Food and Disability
Healthy diet linked to lower odds of physical impairment 
Can a better diet help protect us from disability as we age? This study examined over 12,000 men and found that better diet quality is significantly associated with lower odds of impairment of physical function. The researchers found that each 10-point increase in total Alternative Healthy Eating Index (AHEI) score was associated with 10 percent lower odds of impairment in physical function. Men with AHEI scores in the top quintile had a 26 percent lower odds of impairment versus men in the bottom quintile. Positive associations were seen for higher intake of vegetables, nuts, legumes, and polyunsaturated fatty acids with lower intake of red and processed meats and sugar-sweetened beverages. 

  • Objectives: Physical function is increasingly recognized as integral to healthy aging, in particular as a core component of mobility and independent living in older adults. Thus, it is important to identify strategies for the prevention of physical function decline.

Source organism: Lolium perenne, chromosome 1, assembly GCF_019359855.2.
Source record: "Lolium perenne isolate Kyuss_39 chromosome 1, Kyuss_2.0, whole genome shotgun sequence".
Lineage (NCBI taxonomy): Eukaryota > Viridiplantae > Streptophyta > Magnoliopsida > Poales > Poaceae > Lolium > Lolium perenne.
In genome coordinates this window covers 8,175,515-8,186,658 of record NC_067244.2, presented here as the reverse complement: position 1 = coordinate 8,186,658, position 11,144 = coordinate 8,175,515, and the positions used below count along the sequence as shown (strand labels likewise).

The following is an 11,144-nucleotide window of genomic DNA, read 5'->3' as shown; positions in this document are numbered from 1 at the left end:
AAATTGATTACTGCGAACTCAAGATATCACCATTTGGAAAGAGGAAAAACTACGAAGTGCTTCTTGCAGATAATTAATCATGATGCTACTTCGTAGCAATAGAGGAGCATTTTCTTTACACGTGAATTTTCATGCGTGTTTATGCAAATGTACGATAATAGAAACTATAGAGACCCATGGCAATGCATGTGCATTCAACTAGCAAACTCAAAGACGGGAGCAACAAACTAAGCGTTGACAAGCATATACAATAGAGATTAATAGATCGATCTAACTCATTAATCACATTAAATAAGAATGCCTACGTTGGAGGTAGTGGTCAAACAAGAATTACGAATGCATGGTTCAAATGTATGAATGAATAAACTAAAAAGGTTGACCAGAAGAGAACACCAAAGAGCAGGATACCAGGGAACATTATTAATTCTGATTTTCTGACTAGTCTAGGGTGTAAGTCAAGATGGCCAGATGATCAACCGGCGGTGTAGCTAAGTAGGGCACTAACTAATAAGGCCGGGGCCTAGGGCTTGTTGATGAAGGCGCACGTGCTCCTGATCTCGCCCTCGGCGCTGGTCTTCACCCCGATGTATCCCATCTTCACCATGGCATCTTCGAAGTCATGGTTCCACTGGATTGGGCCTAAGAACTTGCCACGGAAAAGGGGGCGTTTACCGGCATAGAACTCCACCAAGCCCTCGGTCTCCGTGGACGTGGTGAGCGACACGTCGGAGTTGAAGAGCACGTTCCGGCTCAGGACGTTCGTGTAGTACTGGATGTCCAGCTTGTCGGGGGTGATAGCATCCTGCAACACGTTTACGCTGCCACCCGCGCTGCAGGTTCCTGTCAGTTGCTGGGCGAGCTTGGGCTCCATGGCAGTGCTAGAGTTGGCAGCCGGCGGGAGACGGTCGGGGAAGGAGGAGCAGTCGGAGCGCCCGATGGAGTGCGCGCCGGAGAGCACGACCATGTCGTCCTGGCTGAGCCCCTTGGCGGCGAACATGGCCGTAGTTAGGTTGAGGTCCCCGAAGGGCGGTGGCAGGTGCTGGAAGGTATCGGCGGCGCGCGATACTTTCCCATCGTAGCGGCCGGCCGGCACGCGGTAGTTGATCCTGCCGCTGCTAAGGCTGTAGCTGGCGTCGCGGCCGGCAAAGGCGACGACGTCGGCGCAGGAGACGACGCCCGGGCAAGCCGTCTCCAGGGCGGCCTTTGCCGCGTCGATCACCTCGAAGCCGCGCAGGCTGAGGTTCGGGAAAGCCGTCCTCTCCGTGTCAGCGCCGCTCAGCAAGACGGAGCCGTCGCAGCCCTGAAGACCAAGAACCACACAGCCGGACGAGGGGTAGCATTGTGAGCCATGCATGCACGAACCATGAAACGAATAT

• Design: Longitudinal cohort study.
  • Setting and Participants: A total of 12,658 men from the Health Professionals Follow-Up Study were followed from 2008-2012.
  • Measurements: We examined the association between the Alternative Healthy Eating Index-2010 (AHEI), a measure of diet quality combining 11 dietary components (vegetables, fruits, nuts and legumes, red and processed meats, sugar-sweetened beverages and fruit juices, alcohol, whole grains, omega-3 fatty acids, polyunsaturated fatty acids, trans fatty acids, sodium), and impairment in physical function, as measured by the SF-36. Multivariable logistic regression models were used to estimate the odds ratios (OR) and 95% confidence intervals (CI) of impairment in physical function.